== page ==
Have you given public speaking a try and decided it’s not for you?
It’s easy to both enjoy and be daunted by the talents of captivating speakers such as Canadian Rick Mercer, below. When you think about your turn at the podium, you may mistakenly hold yourself to standards it’s taken others years to achieve.
What? It Takes Time and Practice?
Of course it does. While many good speakers weave an air of magic when they take the floor, such auras are typically reflections of good old fashioned hard work.
It takes skill borne of experience to make something appear effortless
While a number of orators are naturally talented, even the most gifted have become that way by virtue of discipline, practice and investments of time to hone their skills. That’s right – much like the best admin. professionals you admire. They didn’t become that way overnight, and you can bet that most had at least the occasional faux pas along the way.
Choose Not to Be Intimidated by Others’ Capabilities – Instead, Watch, Listen and Learn from Them
Instead of being intimidated, why not draw on the talents and expertise of speakers you admire – either on the international stage, or right in your own office or network? Next time you’re in an audience, pay attention to such speakers for techniques you can develop through time and practice.
Pay attention to nuances, pauses, voice modulation and body language
… and then think about how you can adapt their approaches in a way that rings true to who you are. Watch for strategies and techniques that you will want to incorporate.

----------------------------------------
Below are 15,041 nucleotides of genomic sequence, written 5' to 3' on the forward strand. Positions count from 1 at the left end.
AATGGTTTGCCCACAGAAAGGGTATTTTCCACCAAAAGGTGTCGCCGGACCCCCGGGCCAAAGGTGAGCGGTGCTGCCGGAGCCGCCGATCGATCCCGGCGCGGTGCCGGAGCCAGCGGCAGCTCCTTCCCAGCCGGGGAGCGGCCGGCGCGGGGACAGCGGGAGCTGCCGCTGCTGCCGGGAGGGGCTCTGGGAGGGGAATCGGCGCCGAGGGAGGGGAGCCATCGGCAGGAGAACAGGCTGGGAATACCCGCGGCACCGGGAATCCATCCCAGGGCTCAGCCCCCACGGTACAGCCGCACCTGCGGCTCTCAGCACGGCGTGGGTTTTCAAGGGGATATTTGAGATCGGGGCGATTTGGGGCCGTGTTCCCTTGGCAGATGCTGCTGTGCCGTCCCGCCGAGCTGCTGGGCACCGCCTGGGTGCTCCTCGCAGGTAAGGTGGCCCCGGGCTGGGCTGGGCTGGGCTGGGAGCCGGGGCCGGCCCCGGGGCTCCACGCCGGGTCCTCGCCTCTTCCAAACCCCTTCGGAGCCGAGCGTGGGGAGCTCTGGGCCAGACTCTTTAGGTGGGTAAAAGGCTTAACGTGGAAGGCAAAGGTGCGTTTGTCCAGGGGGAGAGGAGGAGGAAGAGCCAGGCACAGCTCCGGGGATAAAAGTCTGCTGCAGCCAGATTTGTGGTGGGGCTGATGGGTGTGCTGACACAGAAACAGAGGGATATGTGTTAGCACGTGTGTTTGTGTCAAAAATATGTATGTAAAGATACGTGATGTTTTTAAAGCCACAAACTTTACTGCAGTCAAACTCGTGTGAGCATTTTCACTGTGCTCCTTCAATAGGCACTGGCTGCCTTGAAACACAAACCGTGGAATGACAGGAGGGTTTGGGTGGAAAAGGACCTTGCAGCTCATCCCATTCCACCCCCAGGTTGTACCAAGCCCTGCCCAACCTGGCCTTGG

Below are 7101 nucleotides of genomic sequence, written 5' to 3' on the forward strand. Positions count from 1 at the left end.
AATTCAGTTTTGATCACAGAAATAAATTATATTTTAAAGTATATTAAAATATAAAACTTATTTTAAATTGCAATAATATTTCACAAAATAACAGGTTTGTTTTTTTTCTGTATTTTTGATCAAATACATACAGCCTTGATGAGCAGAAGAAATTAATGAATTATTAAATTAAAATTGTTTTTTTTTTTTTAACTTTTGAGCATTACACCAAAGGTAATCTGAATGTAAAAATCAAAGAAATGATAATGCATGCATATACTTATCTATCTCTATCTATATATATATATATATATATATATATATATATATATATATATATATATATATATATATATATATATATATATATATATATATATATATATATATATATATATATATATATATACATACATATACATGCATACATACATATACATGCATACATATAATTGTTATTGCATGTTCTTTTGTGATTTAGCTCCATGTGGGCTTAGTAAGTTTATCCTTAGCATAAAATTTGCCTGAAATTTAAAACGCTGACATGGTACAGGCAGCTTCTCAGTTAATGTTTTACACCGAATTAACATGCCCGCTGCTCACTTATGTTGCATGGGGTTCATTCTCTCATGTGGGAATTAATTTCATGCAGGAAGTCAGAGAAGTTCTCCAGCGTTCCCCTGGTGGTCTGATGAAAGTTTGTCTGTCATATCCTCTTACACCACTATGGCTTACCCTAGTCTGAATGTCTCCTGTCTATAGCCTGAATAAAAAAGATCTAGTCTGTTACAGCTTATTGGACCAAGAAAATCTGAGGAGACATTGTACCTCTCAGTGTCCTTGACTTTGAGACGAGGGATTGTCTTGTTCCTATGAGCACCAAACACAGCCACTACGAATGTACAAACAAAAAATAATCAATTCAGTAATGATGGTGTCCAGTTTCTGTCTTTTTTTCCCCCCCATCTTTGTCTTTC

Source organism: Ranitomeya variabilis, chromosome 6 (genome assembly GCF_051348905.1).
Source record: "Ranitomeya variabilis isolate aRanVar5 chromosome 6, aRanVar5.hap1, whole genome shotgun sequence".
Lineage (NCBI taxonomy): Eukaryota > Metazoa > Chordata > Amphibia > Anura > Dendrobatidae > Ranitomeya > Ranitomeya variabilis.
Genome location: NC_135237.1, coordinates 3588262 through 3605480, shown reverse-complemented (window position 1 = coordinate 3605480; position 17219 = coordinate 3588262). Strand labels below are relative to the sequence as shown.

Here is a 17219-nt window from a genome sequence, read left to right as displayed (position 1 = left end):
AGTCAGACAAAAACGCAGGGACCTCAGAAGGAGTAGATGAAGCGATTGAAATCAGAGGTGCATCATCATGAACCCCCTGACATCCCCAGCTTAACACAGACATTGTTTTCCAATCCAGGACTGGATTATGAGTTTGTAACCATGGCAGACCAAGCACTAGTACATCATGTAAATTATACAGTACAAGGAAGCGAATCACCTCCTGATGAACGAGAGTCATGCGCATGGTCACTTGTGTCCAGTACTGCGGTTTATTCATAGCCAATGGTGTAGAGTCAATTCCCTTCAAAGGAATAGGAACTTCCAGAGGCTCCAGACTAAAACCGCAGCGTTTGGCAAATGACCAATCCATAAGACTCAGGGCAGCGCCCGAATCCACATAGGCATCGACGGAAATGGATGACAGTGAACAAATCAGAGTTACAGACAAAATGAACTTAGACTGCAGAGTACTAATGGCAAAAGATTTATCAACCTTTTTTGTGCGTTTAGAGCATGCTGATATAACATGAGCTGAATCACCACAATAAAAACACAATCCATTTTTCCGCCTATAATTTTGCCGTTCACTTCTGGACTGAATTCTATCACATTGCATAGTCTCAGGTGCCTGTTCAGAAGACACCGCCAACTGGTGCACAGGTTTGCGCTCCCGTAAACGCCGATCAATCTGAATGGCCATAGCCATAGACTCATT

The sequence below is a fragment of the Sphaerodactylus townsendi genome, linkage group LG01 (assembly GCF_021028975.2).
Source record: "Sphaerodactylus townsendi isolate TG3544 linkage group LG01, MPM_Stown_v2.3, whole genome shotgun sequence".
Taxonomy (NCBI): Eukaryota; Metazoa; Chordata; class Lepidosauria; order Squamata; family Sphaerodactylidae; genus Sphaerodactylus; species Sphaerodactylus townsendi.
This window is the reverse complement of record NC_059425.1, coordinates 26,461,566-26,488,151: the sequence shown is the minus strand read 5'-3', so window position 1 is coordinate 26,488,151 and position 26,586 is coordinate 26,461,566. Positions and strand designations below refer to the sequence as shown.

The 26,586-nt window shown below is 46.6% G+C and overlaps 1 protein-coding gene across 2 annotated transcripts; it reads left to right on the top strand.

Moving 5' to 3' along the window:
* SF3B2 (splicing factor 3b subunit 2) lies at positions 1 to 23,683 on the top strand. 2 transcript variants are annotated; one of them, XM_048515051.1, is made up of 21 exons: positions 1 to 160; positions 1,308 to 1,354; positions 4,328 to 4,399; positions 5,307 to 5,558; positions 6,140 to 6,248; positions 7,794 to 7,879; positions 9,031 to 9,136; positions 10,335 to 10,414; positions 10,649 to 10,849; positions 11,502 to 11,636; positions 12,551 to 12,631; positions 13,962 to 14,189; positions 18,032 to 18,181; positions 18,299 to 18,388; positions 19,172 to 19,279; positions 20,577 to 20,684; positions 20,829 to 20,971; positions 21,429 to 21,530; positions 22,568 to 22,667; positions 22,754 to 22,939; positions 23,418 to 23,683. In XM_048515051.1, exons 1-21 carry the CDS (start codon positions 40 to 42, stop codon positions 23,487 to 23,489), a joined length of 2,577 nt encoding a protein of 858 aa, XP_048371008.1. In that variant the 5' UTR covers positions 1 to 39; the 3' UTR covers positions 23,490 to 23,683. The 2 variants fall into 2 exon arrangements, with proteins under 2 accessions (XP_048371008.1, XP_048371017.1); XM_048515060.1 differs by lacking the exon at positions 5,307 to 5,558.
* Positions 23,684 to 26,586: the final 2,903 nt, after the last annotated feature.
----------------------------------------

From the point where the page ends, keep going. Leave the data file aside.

Some of the Best
Picture yourself in a room alongside hundreds of others listening to a former President such as Bill Clinton or Vincente Fox wax eloquently about a significant issue.
Or perhaps National Geographic Explorer-In-Residence Wade Davis, a botanist and anthropologist who screens breathtaking photos in accompaniment of his perspectives on why ancient wisdom matters in a modern world.
Imagine Stephen Lewis, Companion of the Order of Canada and Former UN Special Envoy for HIV/AIDS in Africa, delivering his impassioned views on international development and human rights.
I’ve been fortunate enough to have been in the right places and times to hear these four speakers in person. Vincente Fox offered political perspectives and his insights on the roles of education and business in Mexico’s development.
In Clinton’s case, I was one of thousands who paid to hear his call to action in support of the Clinton Foundation’s endeavours. This former President’s presence at a June 2013 event is said to have garnered a speaking fee, directed to the Foundation rather than Clinton himself, that averaged out at $11,100 per minute. This impressive rate presumably included well timed pauses, but more about those later.
It’s inevitable that none of these speakers secured unanimous subscription to their views
… but do you think these speakers let that stop them from sharing their convictions? Not a bit. Instead, each speaker demonstrated skilful use of a turn of phrase to convey the substance of his knowledge and passion with clarity and confidence, in order to persuade his audience of his views.
These experienced speakers reached out to their audiences without obvious benefit of notes. That, too, comes with experience, repetition and from a base of knowledge. These people spoke with conviction on topics for which they have passion, topics in which they believe.
Paint pictures with your words, and emotionally engage your audience
All four tapped in to the imagery of words, and effective modulation of voice, to reach out and emotionally engage the audience.
To a person, each understood the effectiveness of silence and demonstrated the art of a well placed pause. Mark Twain understood this more than a century ago; he encouraged speakers that, “The right word may be effective, but no word was ever as effective as a rightly timed pause.”